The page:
Hank Azaria Interview: ‘Brockmire,’ ‘The Simpsons’
Hank Azaria gives a lot of credit to the show’s co-creator, Joel Church-Cooper, in terms of knowing the right way to wrap up the story of Jim Brockmire. “We always knew that this guy was going to find his way back to being a human being. Joel really got onto the idea Brockmire as a character who personally got better as the world got worse,” Azaria tells us in our recent webchat (watch the exclusive video above). But as much as he loved playing the unfiltered sportscaster on “Brockmire,” he admits that it wasn’t hard that hard to say goodbye to the show and even hinted that we might still hear from him again. “I don’t get sentimental like that about playing characters because it’s such hard work. I think it’s a character I’ll continue to do in one way or another, but it’s so rare that you have the satisfaction of saying what you want to say come out better than you thought that I really feel thrilled.”
“Brockmire” recently concluded its run after airing for four seasons on IFC. The series, based on a 2010 Funny or Die skit, centers on Jim Brockmire, a baseball announcer who goes into a self-imposed exile after going on a profanity-laced tirade live on the air. He returns to the game a decade later seeking redemption with the game that he still loves. Azaria could very well factor into this year’s Emmy race for Best Comedy Actor as he’s already won six Emmys out of 14 total nominations. He’s won four in the Best Voice-Over Performance category for his work on “The Simpsons” (1998, 2001, 2003, 2015), one for Best Movie/Mini Supporting Actor for “Tuesdays With Morrie” (2000) and one for Drama Guest Actor for “Ray Donovan” (2016).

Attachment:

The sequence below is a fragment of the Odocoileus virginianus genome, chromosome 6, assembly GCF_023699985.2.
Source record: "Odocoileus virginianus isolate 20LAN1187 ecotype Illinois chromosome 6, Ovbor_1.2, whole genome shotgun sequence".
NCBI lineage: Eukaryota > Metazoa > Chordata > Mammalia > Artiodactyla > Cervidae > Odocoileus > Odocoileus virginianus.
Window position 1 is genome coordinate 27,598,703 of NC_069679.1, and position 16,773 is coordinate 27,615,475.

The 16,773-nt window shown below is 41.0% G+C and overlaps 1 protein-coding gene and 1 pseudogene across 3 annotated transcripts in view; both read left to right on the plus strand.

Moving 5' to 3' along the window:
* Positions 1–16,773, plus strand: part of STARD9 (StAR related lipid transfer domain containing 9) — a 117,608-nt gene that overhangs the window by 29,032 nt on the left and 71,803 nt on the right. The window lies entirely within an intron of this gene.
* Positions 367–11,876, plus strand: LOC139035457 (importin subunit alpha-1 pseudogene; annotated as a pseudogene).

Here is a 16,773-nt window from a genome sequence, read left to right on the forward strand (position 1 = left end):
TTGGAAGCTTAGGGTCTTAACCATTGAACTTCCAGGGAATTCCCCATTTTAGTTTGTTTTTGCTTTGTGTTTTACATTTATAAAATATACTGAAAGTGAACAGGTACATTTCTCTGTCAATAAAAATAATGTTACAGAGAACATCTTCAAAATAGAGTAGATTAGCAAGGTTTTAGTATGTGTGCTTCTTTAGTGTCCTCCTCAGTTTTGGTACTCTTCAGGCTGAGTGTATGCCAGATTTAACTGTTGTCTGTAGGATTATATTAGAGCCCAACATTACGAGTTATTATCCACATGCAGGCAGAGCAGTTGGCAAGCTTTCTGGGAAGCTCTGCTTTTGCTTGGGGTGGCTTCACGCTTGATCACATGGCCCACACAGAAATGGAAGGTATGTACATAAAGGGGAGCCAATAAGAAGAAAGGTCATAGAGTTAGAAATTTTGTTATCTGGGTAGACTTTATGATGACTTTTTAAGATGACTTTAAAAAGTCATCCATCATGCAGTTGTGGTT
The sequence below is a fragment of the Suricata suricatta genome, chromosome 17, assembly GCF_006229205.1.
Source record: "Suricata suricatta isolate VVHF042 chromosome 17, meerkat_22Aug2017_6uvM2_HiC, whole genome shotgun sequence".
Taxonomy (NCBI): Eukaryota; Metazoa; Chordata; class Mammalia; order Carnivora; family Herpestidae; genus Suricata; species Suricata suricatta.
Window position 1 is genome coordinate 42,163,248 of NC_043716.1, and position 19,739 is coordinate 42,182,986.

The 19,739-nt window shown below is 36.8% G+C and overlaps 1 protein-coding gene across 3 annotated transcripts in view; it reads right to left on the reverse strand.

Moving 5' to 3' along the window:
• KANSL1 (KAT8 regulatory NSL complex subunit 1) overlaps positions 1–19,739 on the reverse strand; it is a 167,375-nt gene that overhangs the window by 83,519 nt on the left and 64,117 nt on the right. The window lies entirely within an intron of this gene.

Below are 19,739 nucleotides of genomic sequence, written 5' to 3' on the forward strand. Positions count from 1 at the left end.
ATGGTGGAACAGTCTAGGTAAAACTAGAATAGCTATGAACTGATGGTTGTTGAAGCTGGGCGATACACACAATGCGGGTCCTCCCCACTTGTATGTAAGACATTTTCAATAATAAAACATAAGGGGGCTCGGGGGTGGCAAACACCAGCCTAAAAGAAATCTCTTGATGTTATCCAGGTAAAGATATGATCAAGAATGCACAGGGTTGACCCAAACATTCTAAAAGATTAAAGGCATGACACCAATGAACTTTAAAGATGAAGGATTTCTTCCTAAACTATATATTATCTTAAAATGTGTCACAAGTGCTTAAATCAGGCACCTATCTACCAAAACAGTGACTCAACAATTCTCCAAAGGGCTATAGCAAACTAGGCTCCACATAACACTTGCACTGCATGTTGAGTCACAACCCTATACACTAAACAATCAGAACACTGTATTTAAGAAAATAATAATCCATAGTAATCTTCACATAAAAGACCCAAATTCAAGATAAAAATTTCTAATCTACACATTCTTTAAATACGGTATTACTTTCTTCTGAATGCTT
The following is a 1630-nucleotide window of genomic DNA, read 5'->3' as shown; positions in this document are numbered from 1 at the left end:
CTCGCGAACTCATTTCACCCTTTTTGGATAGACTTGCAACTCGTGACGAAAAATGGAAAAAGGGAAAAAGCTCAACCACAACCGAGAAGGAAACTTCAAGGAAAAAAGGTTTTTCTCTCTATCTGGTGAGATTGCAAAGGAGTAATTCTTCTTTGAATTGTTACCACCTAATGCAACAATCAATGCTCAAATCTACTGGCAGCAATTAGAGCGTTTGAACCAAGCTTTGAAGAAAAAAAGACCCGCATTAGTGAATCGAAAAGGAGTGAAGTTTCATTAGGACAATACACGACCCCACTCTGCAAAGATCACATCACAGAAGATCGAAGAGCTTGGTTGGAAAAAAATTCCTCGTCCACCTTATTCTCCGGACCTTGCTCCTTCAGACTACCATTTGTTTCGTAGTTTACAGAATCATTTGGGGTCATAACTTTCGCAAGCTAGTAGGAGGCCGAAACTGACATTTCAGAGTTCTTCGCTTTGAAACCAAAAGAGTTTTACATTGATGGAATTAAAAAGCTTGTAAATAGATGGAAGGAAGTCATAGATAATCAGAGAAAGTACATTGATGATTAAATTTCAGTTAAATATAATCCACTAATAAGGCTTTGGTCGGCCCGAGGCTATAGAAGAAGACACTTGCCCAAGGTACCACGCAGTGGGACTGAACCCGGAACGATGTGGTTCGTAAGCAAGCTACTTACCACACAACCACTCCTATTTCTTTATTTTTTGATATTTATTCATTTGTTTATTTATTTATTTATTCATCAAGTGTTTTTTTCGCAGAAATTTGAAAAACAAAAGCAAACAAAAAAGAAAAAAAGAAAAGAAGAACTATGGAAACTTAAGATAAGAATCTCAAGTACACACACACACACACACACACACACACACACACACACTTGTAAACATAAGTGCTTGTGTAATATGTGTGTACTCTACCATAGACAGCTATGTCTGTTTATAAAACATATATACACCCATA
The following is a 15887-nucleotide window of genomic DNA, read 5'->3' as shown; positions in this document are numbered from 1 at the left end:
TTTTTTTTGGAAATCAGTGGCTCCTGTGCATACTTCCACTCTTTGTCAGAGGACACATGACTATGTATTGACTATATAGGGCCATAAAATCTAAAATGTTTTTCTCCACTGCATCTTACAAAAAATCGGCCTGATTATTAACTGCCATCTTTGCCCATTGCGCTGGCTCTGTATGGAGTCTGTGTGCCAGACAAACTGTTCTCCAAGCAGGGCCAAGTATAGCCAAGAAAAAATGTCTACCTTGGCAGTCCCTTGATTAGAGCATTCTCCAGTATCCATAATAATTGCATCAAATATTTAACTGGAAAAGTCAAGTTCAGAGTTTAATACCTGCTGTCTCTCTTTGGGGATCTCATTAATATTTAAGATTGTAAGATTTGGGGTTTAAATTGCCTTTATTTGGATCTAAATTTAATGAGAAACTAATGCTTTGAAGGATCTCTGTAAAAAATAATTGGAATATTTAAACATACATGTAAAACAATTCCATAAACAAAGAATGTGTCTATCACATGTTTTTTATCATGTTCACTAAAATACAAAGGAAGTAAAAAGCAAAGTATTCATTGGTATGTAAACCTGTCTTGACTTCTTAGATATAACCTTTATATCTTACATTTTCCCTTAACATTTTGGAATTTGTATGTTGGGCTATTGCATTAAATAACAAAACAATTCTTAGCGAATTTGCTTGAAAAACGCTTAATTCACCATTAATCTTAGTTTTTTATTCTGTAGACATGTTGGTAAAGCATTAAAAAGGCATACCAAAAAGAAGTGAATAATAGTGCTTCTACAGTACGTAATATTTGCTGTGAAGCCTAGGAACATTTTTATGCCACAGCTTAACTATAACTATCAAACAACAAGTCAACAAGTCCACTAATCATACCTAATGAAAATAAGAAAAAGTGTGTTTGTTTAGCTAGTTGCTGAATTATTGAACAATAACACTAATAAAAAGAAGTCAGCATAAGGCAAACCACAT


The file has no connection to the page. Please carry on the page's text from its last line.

The character encountered his biggest challenge when he decided to get sober, which was a decision that initially gave Azaria a lot of pause. “I was really worried that that wouldn’t be funny anymore. I miss playing drunken, drug-fueled, sexed-up Brockmire. He’s more fun,” he says. He does admit that since that decision was made, the show has gotten funnier and smarter and that Brockmire’s choice had some parallels to Azaria’s real life. “I’m a sober guy in real-life. I got sober 14 years ago. I didn’t plan on telling that kind of story but I was, on a personal level, excited to tell it through the eyes of Jim Brockmire, a character that has such raw truth to it.”
One of the things that has made Azaria’s journey with this character so interesting for him has been learning about how baseball has been experiencing some hardships that he wasn’t aware of. “When Joel wrote the first season and all these jokes about how young people don’t care about baseball anymore and it’s a dying sport, that was news to me in my old, white man-osity,” he explains. But even with all the worries that the sport is currently encountering, Azaria still cannot wait for when things start to get back to normal and he’ll be able to enjoy another live ball game. When I ask him which match-up he’d most like to see for his first live game, he gave a classic New York answer. “Definitely the Mets, I’m a Mets fan. I’d love to see a Mets-Yankees game. I’m a New York guy, so a subway series would be a delicious first game back for me.”